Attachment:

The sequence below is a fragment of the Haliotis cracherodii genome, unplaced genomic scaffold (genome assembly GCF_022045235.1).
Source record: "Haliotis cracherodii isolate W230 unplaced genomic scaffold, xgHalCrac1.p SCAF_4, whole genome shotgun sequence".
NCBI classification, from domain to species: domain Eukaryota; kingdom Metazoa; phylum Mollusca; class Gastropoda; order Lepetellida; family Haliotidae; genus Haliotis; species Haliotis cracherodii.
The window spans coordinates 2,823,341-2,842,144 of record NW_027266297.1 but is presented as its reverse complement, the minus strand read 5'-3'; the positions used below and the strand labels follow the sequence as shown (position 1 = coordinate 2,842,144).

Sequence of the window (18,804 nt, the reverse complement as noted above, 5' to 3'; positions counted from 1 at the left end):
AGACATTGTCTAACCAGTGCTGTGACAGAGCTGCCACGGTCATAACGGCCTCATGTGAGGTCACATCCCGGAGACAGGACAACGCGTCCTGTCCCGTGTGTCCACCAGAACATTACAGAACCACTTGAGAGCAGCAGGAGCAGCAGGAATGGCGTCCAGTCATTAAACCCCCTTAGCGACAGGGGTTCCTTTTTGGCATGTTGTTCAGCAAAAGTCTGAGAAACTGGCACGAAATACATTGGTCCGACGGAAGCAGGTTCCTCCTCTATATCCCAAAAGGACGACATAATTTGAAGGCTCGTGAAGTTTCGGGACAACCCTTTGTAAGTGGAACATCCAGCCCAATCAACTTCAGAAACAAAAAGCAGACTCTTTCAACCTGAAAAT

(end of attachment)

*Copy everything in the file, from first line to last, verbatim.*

The sequence below is a fragment of the Haliotis cracherodii genome, unplaced genomic scaffold (genome assembly GCF_022045235.1).
Source record: "Haliotis cracherodii isolate W230 unplaced genomic scaffold, xgHalCrac1.p SCAF_4, whole genome shotgun sequence".
NCBI classification, from domain to species: domain Eukaryota; kingdom Metazoa; phylum Mollusca; class Gastropoda; order Lepetellida; family Haliotidae; genus Haliotis; species Haliotis cracherodii.
The window spans coordinates 2,823,341-2,842,144 of record NW_027266297.1 but is presented as its reverse complement, the minus strand read 5'-3'; the positions used below and the strand labels follow the sequence as shown (position 1 = coordinate 2,842,144).

Sequence of the window (18,804 nt, the reverse complement as noted above, 5' to 3'; positions counted from 1 at the left end):
AGACATTGTCTAACCAGTGCTGTGACAGAGCTGCCACGGTCATAACGGCCTCATGTGAGGTCACATCCCGGAGACAGGACAACGCGTCCTGTCCCGTGTGTCCACCAGAACATTACAGAACCACTTGAGAGCAGCAGGAGCAGCAGGAATGGCGTCCAGTCATTAAACCCCCTTAGCGACAGGGGTTCCTTTTTGGCATGTTGTTCAGCAAAAGTCTGAGAAACTGGCACGAAATACATTGGTCCGACGGAAGCAGGTTCCTCCTCTATATCCCAAAAGGACGACATAATTTGAAGGCTCGTGAAGTTTCGGGACAACCCTTTGTAAGTGGAACATCCAGCCCAATCAACTTCAGAAACAAAAAGCAGACTCTTTCAACCTGAAAAT